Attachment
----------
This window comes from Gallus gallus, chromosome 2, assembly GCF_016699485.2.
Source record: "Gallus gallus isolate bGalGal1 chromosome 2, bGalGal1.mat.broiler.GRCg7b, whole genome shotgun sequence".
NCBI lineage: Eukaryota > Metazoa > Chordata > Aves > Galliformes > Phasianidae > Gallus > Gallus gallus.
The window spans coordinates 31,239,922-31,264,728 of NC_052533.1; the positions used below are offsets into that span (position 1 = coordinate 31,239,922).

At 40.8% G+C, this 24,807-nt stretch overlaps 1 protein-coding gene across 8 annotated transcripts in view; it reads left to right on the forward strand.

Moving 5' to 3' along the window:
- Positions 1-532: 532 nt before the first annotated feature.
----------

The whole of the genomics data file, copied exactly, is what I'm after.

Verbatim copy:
This window comes from Gallus gallus, chromosome 2, assembly GCF_016699485.2.
Source record: "Gallus gallus isolate bGalGal1 chromosome 2, bGalGal1.mat.broiler.GRCg7b, whole genome shotgun sequence".
NCBI lineage: Eukaryota > Metazoa > Chordata > Aves > Galliformes > Phasianidae > Gallus > Gallus gallus.
The window spans coordinates 31,239,922-31,264,728 of NC_052533.1; the positions used below are offsets into that span (position 1 = coordinate 31,239,922).

At 40.8% G+C, this 24,807-nt stretch overlaps 1 protein-coding gene across 8 annotated transcripts in view; it reads left to right on the forward strand.

Moving 5' to 3' along the window:
- Positions 1-532: 532 nt before the first annotated feature.